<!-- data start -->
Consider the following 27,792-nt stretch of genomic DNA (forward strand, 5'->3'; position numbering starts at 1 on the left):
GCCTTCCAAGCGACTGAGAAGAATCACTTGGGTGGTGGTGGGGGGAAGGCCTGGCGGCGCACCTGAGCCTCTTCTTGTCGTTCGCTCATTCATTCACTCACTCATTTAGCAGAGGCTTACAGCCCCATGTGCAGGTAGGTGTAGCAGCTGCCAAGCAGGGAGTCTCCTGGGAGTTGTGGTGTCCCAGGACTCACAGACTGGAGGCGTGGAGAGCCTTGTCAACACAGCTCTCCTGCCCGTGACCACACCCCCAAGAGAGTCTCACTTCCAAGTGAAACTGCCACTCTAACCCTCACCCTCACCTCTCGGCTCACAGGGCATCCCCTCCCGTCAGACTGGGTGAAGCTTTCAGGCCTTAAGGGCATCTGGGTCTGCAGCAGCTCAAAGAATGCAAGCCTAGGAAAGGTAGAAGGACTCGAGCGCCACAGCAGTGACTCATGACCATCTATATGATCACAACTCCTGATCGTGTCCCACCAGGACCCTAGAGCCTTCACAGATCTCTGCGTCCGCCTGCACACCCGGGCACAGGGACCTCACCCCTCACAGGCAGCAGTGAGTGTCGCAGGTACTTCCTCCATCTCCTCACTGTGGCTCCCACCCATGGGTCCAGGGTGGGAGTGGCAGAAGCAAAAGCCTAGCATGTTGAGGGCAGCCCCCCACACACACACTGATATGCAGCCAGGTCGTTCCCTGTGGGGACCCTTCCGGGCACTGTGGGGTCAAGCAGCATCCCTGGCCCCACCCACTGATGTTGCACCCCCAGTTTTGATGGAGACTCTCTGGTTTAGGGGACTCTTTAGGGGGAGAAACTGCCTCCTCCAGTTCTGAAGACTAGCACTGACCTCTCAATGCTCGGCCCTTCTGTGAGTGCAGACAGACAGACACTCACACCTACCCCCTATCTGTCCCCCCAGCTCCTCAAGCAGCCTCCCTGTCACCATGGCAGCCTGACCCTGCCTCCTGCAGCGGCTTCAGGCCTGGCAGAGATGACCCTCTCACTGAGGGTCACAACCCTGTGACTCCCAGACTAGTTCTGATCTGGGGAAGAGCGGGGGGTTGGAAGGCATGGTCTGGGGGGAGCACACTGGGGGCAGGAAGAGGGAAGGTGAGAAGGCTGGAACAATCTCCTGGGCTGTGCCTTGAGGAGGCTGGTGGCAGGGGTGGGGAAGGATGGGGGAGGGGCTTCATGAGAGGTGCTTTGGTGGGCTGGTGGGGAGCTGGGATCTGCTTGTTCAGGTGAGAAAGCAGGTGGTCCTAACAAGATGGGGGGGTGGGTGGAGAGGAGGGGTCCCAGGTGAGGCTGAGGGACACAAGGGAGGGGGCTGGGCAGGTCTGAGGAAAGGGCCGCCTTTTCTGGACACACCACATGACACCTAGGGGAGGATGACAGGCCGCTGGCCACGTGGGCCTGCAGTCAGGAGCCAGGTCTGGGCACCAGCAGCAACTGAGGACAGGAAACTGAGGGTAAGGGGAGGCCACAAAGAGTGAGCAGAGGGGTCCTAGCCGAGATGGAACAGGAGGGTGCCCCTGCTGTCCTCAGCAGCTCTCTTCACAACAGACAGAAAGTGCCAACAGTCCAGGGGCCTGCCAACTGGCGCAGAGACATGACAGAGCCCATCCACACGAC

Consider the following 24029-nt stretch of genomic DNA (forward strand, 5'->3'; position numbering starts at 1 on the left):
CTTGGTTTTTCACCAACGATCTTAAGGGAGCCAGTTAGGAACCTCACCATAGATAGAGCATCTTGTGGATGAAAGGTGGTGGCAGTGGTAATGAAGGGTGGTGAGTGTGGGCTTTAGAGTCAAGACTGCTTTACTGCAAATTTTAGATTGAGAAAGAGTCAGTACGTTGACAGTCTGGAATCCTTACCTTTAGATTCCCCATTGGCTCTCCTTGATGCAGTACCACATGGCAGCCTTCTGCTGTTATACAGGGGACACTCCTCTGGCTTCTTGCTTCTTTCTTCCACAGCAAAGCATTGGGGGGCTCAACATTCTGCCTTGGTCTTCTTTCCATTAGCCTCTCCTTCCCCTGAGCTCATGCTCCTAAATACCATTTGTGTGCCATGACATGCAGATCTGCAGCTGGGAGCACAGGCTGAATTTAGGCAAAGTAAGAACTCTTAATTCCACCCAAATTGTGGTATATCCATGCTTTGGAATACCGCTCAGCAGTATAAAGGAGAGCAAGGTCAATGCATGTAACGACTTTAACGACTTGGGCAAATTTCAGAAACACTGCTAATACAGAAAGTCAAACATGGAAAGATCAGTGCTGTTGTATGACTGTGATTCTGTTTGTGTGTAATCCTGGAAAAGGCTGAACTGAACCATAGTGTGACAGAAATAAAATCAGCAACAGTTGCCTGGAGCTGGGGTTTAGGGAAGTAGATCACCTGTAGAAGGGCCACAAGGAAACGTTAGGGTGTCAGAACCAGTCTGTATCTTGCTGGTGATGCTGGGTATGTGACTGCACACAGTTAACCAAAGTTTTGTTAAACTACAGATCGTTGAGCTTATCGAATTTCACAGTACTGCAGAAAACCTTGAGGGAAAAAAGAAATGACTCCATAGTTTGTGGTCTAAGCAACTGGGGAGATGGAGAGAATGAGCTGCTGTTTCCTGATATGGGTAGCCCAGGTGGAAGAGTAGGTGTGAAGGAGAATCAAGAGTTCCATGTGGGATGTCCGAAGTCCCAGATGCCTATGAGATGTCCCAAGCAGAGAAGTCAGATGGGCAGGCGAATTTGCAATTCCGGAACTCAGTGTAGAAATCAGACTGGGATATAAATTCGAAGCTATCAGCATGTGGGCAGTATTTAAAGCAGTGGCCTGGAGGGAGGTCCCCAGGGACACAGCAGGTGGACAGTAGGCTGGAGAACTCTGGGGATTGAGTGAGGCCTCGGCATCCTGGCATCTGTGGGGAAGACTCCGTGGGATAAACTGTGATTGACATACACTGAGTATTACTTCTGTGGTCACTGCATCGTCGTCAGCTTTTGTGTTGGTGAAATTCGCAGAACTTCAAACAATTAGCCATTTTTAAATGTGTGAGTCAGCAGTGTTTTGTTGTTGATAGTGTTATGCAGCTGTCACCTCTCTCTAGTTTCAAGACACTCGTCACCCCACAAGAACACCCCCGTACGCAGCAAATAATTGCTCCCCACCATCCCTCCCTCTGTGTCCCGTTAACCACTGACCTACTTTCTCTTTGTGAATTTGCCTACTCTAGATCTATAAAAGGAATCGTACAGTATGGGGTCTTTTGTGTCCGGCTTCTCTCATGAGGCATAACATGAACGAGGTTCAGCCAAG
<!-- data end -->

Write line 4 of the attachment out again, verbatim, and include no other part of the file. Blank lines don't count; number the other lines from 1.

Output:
CTTGGTTTTTCACCAACGATCTTAAGGGAGCCAGTTAGGAACCTCACCATAGATAGAGCATCTTGTGGATGAAAGGTGGTGGCAGTGGTAATGAAGGGTGGTGAGTGTGGGCTTTAGAGTCAAGACTGCTTTACTGCAAATTTTAGATTGAGAAAGAGTCAGTACGTTGACAGTCTGGAATCCTTACCTTTAGATTCCCCATTGGCTCTCCTTGATGCAGTACCACATGGCAGCCTTCTGCTGTTATACAGGGGACACTCCTCTGGCTTCTTGCTTCTTTCTTCCACAGCAAAGCATTGGGGGGCTCAACATTCTGCCTTGGTCTTCTTTCCATTAGCCTCTCCTTCCCCTGAGCTCATGCTCCTAAATACCATTTGTGTGCCATGACATGCAGATCTGCAGCTGGGAGCACAGGCTGAATTTAGGCAAAGTAAGAACTCTTAATTCCACCCAAATTGTGGTATATCCATGCTTTGGAATACCGCTCAGCAGTATAAAGGAGAGCAAGGTCAATGCATGTAACGACTTTAACGACTTGGGCAAATTTCAGAAACACTGCTAATACAGAAAGTCAAACATGGAAAGATCAGTGCTGTTGTATGACTGTGATTCTGTTTGTGTGTAATCCTGGAAAAGGCTGAACTGAACCATAGTGTGACAGAAATAAAATCAGCAACAGTTGCCTGGAGCTGGGGTTTAGGGAAGTAGATCACCTGTAGAAGGGCCACAAGGAAACGTTAGGGTGTCAGAACCAGTCTGTATCTTGCTGGTGATGCTGGGTATGTGACTGCACACAGTTAACCAAAGTTTTGTTAAACTACAGATCGTTGAGCTTATCGAATTTCACAGTACTGCAGAAAACCTTGAGGGAAAAAAGAAATGACTCCATAGTTTGTGGTCTAAGCAACTGGGGAGATGGAGAGAATGAGCTGCTGTTTCCTGATATGGGTAGCCCAGGTGGAAGAGTAGGTGTGAAGGAGAATCAAGAGTTCCATGTGGGATGTCCGAAGTCCCAGATGCCTATGAGATGTCCCAAGCAGAGAAGTCAGATGGGCAGGCGAATTTGCAATTCCGGAACTCAGTGTAGAAATCAGACTGGGATATAAATTCGAAGCTATCAGCATGTGGGCAGTATTTAAAGCAGTGGCCTGGAGGGAGGTCCCCAGGGACACAGCAGGTGGACAGTAGGCTGGAGAACTCTGGGGATTGAGTGAGGCCTCGGCATCCTGGCATCTGTGGGGAAGACTCCGTGGGATAAACTGTGATTGACATACACTGAGTATTACTTCTGTGGTCACTGCATCGTCGTCAGCTTTTGTGTTGGTGAAATTCGCAGAACTTCAAACAATTAGCCATTTTTAAATGTGTGAGTCAGCAGTGTTTTGTTGTTGATAGTGTTATGCAGCTGTCACCTCTCTCTAGTTTCAAGACACTCGTCACCCCACAAGAACACCCCCGTACGCAGCAAATAATTGCTCCCCACCATCCCTCCCTCTGTGTCCCGTTAACCACTGACCTACTTTCTCTTTGTGAATTTGCCTACTCTAGATCTATAAAAGGAATCGTACAGTATGGGGTCTTTTGTGTCCGGCTTCTCTCATGAGGCATAACATGAACGAGGTTCAGCCAAG